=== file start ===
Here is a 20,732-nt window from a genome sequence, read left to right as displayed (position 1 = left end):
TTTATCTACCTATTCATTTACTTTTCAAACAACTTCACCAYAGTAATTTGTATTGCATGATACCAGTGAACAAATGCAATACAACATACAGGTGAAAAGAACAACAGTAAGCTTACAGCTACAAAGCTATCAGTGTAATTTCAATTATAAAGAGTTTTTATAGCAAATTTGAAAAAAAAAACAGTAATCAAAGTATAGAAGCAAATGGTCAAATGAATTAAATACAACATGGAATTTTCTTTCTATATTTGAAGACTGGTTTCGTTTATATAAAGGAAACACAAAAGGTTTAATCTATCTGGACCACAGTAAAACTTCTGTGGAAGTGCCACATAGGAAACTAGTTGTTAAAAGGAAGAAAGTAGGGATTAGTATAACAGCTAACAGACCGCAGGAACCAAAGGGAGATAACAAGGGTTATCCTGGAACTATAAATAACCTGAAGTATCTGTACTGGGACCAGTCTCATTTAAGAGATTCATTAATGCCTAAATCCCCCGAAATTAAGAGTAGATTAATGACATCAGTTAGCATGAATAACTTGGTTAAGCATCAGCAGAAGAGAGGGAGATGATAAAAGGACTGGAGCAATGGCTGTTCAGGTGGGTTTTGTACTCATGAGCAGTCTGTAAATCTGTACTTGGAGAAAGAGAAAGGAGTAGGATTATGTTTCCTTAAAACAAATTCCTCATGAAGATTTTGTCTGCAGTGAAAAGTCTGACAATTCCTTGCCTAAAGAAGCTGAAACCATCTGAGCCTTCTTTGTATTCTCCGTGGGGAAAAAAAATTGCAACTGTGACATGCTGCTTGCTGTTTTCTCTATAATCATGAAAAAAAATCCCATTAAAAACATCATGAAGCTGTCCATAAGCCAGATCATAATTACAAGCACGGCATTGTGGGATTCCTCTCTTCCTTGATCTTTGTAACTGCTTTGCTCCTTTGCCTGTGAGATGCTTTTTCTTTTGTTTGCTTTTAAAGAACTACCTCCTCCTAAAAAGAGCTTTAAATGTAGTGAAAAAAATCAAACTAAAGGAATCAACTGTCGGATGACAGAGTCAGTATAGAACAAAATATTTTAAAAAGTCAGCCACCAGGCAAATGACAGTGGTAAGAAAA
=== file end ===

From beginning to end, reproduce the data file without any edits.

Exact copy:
Here is a 20,732-nt window from a genome sequence, read left to right as displayed (position 1 = left end):
TTTATCTACCTATTCATTTACTTTTCAAACAACTTCACCAYAGTAATTTGTATTGCATGATACCAGTGAACAAATGCAATACAACATACAGGTGAAAAGAACAACAGTAAGCTTACAGCTACAAAGCTATCAGTGTAATTTCAATTATAAAGAGTTTTTATAGCAAATTTGAAAAAAAAAACAGTAATCAAAGTATAGAAGCAAATGGTCAAATGAATTAAATACAACATGGAATTTTCTTTCTATATTTGAAGACTGGTTTCGTTTATATAAAGGAAACACAAAAGGTTTAATCTATCTGGACCACAGTAAAACTTCTGTGGAAGTGCCACATAGGAAACTAGTTGTTAAAAGGAAGAAAGTAGGGATTAGTATAACAGCTAACAGACCGCAGGAACCAAAGGGAGATAACAAGGGTTATCCTGGAACTATAAATAACCTGAAGTATCTGTACTGGGACCAGTCTCATTTAAGAGATTCATTAATGCCTAAATCCCCCGAAATTAAGAGTAGATTAATGACATCAGTTAGCATGAATAACTTGGTTAAGCATCAGCAGAAGAGAGGGAGATGATAAAAGGACTGGAGCAATGGCTGTTCAGGTGGGTTTTGTACTCATGAGCAGTCTGTAAATCTGTACTTGGAGAAAGAGAAAGGAGTAGGATTATGTTTCCTTAAAACAAATTCCTCATGAAGATTTTGTCTGCAGTGAAAAGTCTGACAATTCCTTGCCTAAAGAAGCTGAAACCATCTGAGCCTTCTTTGTATTCTCCGTGGGGAAAAAAAATTGCAACTGTGACATGCTGCTTGCTGTTTTCTCTATAATCATGAAAAAAAATCCCATTAAAAACATCATGAAGCTGTCCATAAGCCAGATCATAATTACAAGCACGGCATTGTGGGATTCCTCTCTTCCTTGATCTTTGTAACTGCTTTGCTCCTTTGCCTGTGAGATGCTTTTTCTTTTGTTTGCTTTTAAAGAACTACCTCCTCCTAAAAAGAGCTTTAAATGTAGTGAAAAAAATCAAACTAAAGGAATCAACTGTCGGATGACAGAGTCAGTATAGAACAAAATATTTTAAAAAGTCAGCCACCAGGCAAATGACAGTGGTAAGAAAA